Mindy: How did you get into the business of audiobook production?

Jill: My mom is one of the most amazing readers I’ve ever known. She used to read to my brother and sister and me all the time when we were kids. I wanted to be just like her. We would listen to audiobooks too on car trips, and I always hoped I could do that someday. I wasn’t sure how to get into it. I got my BA in theater and had connections there who helped me branch into commercial work, but they didn’t know much about the audiobook market. For several years after college, I moved away from performance and focused on writing. It wasn’t until one of my own books was put into audio and I got a chance to meet the narrator that I learned about ACX, and how I could produce audiobooks independently. He showed me his studio and editing program and everything. I’m really grateful to him for helping me get started as a narrator.

Mindy: If someone were interested in pursuing this line of work for themselves, where would you advise them to begin?

Jill: If you don’t have a home studio yet, there are a number of blogs that can help you create a temporary or permanent recording space in your home for a reasonable price. I recorded my first auditions in someone else’s studio, but quickly realized I wouldn’t be able to afford studio rental prices, so I built my own studio. But I absolutely wish I had done that FIRST, and had a chance to experiment with different equipment/spaces before I landed my first book. Because the acoustics on the first book I recorded were terrible! If you set up your space first, and find the mic that’s right for you, and practice in that space, then by the time you start recording somebody’s book, you can focus on the performance, and not “Is this where my mic should be placed? Wait…let me try it here instead…or maybe here…”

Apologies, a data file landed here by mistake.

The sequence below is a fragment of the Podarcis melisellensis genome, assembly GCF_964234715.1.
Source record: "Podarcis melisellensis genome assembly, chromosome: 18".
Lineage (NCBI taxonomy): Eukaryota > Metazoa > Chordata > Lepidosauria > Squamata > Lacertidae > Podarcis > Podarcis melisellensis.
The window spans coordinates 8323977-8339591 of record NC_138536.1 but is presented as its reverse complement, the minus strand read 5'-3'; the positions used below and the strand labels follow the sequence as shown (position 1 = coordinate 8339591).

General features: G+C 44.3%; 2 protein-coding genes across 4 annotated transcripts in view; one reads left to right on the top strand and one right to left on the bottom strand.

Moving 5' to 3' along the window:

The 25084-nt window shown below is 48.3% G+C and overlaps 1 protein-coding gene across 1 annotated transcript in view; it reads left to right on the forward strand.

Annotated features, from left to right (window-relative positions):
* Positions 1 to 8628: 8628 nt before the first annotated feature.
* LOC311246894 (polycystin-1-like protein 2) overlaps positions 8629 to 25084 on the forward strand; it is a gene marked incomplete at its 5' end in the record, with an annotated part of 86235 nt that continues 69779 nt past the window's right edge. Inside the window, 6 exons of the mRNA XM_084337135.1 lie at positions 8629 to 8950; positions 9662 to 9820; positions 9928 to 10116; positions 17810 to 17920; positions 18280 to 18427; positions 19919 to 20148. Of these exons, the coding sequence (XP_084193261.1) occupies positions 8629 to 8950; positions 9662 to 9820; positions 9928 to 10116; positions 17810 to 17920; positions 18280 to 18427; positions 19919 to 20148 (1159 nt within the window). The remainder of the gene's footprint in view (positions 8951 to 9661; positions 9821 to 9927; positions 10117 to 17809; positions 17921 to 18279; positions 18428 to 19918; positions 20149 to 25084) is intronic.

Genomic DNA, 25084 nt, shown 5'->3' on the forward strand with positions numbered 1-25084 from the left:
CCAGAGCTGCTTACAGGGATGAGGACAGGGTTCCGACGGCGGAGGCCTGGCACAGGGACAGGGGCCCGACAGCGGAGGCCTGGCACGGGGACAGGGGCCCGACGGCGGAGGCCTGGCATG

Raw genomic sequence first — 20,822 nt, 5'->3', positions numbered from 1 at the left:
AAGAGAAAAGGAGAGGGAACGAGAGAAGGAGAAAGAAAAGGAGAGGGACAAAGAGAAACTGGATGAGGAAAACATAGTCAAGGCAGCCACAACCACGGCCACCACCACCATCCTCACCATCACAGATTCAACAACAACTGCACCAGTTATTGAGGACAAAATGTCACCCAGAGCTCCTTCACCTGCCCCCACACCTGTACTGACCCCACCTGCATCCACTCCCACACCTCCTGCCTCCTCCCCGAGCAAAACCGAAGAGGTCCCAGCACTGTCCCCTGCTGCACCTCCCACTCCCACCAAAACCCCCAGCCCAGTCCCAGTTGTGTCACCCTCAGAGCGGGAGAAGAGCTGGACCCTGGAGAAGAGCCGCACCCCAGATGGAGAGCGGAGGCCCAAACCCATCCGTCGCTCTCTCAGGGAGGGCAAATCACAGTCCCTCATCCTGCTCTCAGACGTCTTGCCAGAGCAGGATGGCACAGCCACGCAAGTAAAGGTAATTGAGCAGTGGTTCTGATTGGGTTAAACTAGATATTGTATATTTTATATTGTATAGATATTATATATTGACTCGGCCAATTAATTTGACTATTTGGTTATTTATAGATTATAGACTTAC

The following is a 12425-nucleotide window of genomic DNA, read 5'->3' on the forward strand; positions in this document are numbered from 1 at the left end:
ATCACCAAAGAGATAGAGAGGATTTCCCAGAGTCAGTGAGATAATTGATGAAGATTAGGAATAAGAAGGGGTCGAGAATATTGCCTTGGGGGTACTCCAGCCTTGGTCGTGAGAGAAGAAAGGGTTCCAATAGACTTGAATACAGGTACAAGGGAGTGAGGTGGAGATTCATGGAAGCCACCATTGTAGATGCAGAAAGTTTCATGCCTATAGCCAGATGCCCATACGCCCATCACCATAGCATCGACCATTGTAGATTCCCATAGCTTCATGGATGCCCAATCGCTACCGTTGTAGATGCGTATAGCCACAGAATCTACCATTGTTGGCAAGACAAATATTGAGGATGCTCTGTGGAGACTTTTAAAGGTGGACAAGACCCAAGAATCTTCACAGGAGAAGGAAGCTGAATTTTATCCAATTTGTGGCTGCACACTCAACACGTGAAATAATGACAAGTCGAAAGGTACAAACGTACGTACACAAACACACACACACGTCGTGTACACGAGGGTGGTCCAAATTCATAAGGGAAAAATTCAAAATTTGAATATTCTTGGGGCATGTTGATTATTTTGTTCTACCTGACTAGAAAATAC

So my advice would be to start with the space, then check ACX to see if there are any projects up for audition that interest you. Audition as often as you can, and don’t get discouraged by rejections, because every audition gives you a chance to hone your skills.

Mindy: Do you do other voice work such as commercials, radio, etc.?

Jill: I do some commercials, yes. I really like that too. It’s a different ballgame than audiobooks, and every now and then when I’m doing an audiobook I’ll listen to myself and be like, “Jill, you sound like you’re selling acne cream, not telling a story. Do it over.” J My next goal is video game VO. I think video games and animation sound really fun.

Mindy: That does sound like fun! One last question, when doing your own personal reading for pleasure, do you prefer print, e-book, or audio?

Jill: Print, 1000%. Sorry, trees. I think ebooks were an awesome innovation, but for some reason, for me, reading on an e-reader has never clicked. (I do love my Kindle for travel, though.) I’m such a book sniffer. I like to smell the books and flip the pages and buy old books that have other people’s names written in them and stuff. I love audiobooks too.

Mindy: Well, your love of reading definintely shines through in your performance, that's for sure. 

I really appreciate you answering my questions today and giving my readers such an insider's perspective on the audiobook creation process. Thank you so much, and best wishes on all of your future audio projects!

Jill Smith is a Chicago-based audiobook narrator and voiceover artist. Credits include the Open Tab series by JA Armstrong, the Adventures on Terra series by RA Mejia, and Game of Nations by Martha Carr. She has a background in theater and creative writing and is thrilled to have found a way to combine her love of books with her love of performance. She also narrates under the name J.A. Rock. You can find her at:



Wednesday, July 25, 2018

Announcing a New Giveaway + A Peek Behind the Scenes at How Audiobooks are Made

Last week on this blog, I made a special offer for a free autographed paperback to anyone who joins Audible and makes Whispers of the Bayou their first purchase. That “thank you” gift of a free paperback will be available till August 15th, so if you missed that post, you can read all about it and learn how to request your free book here

That offer left some folks out, however, including those who were already members of Audible, and those who live outside of the United States. That’s why I’ve decided to do a drawing for a free copy of the Whispers of the Bayou audiobook exclusively for those who meet the following criteria:

• You became a member of at some point prior to     
  July 16, 2018


• Your mailing address is outside of the United States